Diwali is the festival of joy and lights which is celebrated every year in India. Apart from that, some other events occur every year in India too. For the past few years, this cycle of events is certain to take place. Firecrackers are banned in some or all parts of the country, some people celebrate while some people take this as an attack on Hinduism, finally crackers still get burst and cities get covered in a post-apocalypse like smog. And while, things are better than before, they still aren’t ideal. Why is it that even after years of pushing, a green Diwali still remains a distant dream for some of us Indians.
Not Easy for People to Ditch Traditions
Most of us have spent Diwali waiting for when it was time to go get crackers with our parent. We’ve leapt up at the countertop in the shops and asked for just one more Anar or just one more Charkhari. We’ve spent the days before Diwali, crafting bigger bombs from small crackers with our friends. And burnt ourselves with a cracker or a candle. For most of us, these experiences are inherent to Diwali, and it’s difficult to let go. The knowledge that these wholesome traditions have led to the deterioration of our planet is hard to digest. And even more difficult is the knowledge that the next generation won’t be able to experience them. So, we take the easier way out, take the denial route, and continue bursting crackers hoping that we don’t cause much damage.
People Take it as an Attack on Religion
Our country has time and again witnessed everything being given a religious angle, which happens with Diwali too. People argue that why only a Hindu festival is targeted when it comes to bursting crackers, but what they fail to understand is that we live in a Hindu majority country with a festival that’s dedicated solely to bursting crackers. This is unlike any other festival, be it Christmas or New Year’s Eve. A ban on crackers is not against a religion, it is against the depletion of our natural resources.
Leniency by the Authorities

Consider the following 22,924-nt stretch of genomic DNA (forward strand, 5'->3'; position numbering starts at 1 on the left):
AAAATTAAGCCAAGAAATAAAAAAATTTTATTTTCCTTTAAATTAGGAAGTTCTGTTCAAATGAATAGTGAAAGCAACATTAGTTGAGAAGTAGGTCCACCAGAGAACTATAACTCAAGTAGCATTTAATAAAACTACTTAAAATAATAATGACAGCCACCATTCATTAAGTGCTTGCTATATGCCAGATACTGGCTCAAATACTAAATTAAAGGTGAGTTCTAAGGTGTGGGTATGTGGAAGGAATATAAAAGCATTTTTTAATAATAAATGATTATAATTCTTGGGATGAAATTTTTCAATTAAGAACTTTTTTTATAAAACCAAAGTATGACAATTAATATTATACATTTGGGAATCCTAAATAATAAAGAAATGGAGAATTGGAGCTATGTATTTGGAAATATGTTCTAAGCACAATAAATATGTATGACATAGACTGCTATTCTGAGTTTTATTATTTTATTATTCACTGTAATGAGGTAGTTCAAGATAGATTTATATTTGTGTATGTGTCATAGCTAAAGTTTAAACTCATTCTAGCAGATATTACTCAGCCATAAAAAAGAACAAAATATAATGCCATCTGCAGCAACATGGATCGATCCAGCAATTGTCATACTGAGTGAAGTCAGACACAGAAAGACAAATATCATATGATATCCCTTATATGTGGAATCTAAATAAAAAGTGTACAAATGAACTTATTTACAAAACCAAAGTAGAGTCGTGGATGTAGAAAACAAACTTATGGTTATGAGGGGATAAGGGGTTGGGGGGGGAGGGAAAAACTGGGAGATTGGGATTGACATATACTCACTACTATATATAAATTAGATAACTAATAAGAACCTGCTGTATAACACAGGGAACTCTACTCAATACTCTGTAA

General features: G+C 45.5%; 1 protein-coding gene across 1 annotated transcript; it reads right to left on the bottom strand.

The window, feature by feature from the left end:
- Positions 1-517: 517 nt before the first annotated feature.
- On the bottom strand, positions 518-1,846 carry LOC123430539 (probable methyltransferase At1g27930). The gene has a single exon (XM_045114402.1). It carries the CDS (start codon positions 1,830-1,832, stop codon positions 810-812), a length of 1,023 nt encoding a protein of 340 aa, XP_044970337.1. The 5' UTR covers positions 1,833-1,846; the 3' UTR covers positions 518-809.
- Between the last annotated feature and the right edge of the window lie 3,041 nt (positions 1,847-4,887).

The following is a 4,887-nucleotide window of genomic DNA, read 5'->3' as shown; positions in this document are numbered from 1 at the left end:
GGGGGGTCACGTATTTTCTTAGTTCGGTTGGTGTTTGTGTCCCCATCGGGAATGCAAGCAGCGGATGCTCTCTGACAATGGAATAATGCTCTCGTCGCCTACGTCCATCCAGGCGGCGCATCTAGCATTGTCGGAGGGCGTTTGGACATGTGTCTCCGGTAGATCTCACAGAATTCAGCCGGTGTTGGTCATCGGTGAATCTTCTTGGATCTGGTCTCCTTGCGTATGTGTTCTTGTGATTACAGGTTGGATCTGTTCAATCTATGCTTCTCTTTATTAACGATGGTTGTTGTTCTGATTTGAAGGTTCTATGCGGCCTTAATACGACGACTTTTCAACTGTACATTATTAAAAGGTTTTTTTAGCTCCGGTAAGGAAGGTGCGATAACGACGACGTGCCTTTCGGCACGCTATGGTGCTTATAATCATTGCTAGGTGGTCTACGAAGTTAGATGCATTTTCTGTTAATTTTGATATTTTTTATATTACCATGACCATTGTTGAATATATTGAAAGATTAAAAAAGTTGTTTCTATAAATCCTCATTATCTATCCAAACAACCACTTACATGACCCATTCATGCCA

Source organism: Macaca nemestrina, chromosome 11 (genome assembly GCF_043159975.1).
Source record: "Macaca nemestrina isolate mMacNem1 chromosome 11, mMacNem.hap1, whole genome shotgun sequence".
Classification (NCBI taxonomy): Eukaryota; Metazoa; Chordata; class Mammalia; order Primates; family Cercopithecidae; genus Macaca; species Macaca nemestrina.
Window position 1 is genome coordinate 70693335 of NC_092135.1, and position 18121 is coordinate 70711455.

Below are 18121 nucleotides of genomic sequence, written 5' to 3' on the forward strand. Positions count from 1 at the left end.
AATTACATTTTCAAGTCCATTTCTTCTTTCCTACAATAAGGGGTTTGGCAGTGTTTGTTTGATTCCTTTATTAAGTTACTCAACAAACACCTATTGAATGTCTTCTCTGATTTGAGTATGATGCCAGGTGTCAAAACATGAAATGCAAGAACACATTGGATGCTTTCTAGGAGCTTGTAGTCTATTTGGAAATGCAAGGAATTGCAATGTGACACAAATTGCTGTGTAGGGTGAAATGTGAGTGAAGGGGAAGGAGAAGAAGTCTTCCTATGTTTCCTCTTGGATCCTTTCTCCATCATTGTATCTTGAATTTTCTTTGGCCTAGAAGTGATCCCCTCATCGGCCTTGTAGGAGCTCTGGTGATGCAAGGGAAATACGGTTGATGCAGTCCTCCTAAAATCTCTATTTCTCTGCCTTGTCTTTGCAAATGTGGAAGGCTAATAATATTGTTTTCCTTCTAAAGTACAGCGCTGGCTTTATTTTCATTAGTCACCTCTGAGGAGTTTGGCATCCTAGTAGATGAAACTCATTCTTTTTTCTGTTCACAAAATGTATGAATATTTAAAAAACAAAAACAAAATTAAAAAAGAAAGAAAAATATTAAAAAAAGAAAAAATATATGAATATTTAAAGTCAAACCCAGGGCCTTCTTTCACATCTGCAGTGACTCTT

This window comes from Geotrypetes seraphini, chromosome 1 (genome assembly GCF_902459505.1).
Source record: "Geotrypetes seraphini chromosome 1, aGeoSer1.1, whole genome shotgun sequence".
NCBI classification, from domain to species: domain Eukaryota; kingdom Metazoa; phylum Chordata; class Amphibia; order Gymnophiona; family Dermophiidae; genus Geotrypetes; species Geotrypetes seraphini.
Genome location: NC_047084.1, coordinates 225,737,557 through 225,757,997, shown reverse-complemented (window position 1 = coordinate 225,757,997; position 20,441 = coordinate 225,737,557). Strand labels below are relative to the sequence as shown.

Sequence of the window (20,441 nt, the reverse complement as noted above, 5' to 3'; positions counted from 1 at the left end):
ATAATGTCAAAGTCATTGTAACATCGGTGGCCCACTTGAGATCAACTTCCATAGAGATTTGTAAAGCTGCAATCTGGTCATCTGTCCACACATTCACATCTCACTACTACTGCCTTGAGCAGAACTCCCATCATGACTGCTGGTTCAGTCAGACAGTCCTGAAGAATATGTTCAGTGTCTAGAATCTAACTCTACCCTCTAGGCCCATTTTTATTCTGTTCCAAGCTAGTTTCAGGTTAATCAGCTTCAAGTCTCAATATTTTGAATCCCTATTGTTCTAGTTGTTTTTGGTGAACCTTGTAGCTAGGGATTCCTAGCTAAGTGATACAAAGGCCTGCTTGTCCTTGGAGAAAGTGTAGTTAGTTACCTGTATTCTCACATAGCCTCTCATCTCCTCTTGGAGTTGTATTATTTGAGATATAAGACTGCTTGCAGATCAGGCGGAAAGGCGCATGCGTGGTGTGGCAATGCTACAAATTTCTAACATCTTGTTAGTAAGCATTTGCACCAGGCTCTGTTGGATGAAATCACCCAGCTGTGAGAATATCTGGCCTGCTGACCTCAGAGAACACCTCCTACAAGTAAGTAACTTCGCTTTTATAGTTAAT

Even though bursting crackers is being banned year since the last few years, but we still see the streets filled with people doing the same every Diwali. This happens because of the leniency showed by the authorities. This leniency is not only demonstrated when it comes to people bursting crackers but also while explaining why one shouldn’t. When you take candy from a child, without explaining why, the child is bound to see candy as something special and not bad. The same happens here, people argue that Diwali isn’t the single reason behind pollution and smog. But fail to understand that it is the one reason we can easily and directly stop, and that crackers also cause noise pollution along with air pollution. This is not their fault though, as the authorities fail to make them understand this.
We need to understand that we can always make new traditions and get new experiences, but we will not get a new planet. They also need to understand or be made to understand how a ban on crackers isn’t an assault on Hinduism, and all the various reasons why bursting crackers is bad. And obviously there needs to be stricter bans and policing when it comes to bursting crackers. One cannot definitely say if a ‘Green’ Diwali is possible or not, but we will be one or three steps closer to achieving it if the aforementioned issues are dealt with.